Plus - How to Wait Well - an article by Jason Farman
“In leadership, character counts. We maintain that leadership is character.” Bennis & Goldsmith
Let’s consider two character qualities—honesty and integrity—in the lives of two historical leaders: Abraham Lincoln and Frederick Lindemann.
In Jordan Ellenberg’s new book Shape: The Hidden Geometry of Information, Biology, Strategy, Democracy, and Everything Else, he writes, “What distinguished Lincoln as a thinker, his friend and fellow lawyer Henry Clay Whitney recalled, wasn’t his brilliance; lots of people in public life are smart, and among them one finds both the good and the bad. What made Lincoln special was integrity, his belief that you should not say something unless you have demonstrated that it is right. Whitney writes: “It was morally impossible for Lincoln to argue dishonestly; he could no more do it than he could steal; it was the same thing to him in essence, to despoil a man of his property by larceny, or by illogical or flagitious reasoning.”
Frederick Lindemann was a brilliant physicist who became one of Winston Churchill’s best friends and close confidant during World War 2. He was a ruthless debater and a good strategist, but he lacked character. One of his biographers, Frederick Smith, said of him, “He would not shrink from using an argument which he knew to be wrong if by so doing he could tie up one of his professional opponents.”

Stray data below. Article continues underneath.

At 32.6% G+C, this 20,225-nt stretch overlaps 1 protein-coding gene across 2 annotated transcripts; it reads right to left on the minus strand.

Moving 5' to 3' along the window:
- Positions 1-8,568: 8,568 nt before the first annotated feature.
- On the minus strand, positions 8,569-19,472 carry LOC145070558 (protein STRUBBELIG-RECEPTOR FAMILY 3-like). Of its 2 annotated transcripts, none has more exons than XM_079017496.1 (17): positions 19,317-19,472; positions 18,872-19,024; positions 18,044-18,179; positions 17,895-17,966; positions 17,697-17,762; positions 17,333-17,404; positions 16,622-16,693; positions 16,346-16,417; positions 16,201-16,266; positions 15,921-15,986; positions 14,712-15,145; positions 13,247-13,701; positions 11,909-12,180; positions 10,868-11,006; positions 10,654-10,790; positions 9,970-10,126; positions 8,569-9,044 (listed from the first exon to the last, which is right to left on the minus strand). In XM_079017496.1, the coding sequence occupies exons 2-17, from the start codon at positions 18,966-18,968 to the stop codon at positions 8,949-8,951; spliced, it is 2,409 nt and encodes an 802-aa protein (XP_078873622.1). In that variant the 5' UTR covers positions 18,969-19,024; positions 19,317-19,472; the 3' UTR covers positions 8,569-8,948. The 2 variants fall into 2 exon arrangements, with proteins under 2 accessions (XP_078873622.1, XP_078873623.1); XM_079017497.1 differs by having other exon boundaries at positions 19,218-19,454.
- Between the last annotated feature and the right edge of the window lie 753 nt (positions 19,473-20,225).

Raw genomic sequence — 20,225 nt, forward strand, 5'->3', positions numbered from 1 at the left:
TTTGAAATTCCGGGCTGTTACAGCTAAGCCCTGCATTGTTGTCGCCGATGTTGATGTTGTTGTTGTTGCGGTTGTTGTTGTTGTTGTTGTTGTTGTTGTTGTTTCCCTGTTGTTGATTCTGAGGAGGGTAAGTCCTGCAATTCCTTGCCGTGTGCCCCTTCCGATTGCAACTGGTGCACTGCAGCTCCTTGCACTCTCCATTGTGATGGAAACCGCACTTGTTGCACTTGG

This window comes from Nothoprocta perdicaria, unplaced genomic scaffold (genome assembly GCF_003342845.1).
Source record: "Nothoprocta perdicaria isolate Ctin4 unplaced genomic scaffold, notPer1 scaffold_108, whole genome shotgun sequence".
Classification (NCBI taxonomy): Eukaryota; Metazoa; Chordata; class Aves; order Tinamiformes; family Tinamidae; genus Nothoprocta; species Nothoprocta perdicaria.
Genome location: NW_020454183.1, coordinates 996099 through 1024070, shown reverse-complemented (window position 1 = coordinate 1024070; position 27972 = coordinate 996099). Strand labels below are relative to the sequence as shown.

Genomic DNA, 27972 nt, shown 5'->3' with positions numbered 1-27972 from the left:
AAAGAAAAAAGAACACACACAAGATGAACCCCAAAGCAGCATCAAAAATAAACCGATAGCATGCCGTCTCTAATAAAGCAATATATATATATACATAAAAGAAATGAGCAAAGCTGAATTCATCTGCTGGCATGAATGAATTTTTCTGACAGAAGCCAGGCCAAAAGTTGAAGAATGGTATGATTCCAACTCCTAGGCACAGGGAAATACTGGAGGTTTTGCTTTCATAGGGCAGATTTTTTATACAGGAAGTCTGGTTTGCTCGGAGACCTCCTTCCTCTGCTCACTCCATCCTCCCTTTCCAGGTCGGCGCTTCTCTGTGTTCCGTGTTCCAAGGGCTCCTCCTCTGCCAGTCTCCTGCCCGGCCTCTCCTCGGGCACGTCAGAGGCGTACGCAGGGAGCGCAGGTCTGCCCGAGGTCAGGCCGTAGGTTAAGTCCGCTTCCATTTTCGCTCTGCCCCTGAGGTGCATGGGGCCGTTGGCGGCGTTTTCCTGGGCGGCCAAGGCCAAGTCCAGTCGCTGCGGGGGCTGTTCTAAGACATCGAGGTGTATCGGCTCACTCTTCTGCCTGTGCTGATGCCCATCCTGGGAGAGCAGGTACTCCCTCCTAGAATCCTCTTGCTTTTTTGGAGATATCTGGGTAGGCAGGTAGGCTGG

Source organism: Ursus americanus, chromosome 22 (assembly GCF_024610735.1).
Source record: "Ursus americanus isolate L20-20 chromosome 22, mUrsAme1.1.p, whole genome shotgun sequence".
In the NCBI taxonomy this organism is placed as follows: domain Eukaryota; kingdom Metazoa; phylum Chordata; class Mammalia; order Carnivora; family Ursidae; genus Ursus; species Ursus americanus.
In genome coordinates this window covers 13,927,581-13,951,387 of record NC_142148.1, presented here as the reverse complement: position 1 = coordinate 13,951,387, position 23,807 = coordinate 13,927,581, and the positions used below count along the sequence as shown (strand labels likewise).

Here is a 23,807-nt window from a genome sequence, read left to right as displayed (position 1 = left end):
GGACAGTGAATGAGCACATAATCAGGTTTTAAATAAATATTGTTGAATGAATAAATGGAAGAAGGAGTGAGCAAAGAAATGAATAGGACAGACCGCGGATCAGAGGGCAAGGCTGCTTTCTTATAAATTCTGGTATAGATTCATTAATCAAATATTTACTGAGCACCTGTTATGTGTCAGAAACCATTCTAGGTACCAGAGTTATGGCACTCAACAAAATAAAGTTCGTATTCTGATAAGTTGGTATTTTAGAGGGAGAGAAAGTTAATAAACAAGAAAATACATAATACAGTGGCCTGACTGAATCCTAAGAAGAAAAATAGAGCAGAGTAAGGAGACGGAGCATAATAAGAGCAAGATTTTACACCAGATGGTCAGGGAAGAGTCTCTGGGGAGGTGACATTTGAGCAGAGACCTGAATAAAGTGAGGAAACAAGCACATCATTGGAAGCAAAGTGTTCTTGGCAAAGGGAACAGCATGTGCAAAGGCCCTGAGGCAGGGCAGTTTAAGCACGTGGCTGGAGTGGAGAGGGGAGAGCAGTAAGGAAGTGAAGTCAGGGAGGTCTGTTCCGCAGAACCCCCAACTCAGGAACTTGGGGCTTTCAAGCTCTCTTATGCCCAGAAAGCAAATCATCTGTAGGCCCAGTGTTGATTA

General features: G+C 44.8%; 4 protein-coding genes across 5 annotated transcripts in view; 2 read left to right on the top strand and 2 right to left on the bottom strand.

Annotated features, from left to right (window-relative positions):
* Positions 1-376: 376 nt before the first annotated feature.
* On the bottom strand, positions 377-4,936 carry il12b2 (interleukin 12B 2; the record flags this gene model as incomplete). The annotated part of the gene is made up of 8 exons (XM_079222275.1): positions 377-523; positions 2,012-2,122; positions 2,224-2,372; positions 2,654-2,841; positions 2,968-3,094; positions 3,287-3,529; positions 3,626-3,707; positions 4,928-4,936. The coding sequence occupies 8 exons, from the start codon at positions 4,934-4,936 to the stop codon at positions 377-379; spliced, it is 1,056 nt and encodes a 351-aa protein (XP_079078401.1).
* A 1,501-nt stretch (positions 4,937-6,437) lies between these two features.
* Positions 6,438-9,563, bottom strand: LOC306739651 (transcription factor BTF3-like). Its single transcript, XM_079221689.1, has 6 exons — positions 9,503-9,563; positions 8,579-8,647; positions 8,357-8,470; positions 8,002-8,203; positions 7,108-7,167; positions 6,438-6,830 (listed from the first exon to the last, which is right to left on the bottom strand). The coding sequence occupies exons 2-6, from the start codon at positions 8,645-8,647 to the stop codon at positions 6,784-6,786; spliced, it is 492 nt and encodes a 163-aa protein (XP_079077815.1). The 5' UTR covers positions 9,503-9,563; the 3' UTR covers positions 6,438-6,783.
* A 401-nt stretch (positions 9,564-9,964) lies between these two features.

While everyone should aspire to have good character, it is non-negotiable for effective leaders. If you don’t have good character, your leadership will always be wanting. In Thomas Wren’s book, The Leader’s Companion, Insights on Leadership Through the Ages, Kirkpatrick and Locke contribute these thoughts, “Honesty and integrity are virtues in all individuals, but have special significance for leaders. Without these qualities, leadership is undermined. Integrity is the correspondence between word and deed and honesty refers to being truthful or non-deceitful. The two form the foundation of a trusting relationship between leader and followers.”
Let’s apply this lesson in two ways.
First, don’t follow a leader who has bad character. If you do you’ll need to justify his or her actions, which will weaken your own character. It will not end well for you or the organization.
Secondly, if you’re a leader, prioritize developing and maintaining stellar character. Interestingly and fortunately, character is not an innate quality; we’re not born with character any more than we are born with beliefs or values. Character is developed. So if yours is lacking—improve.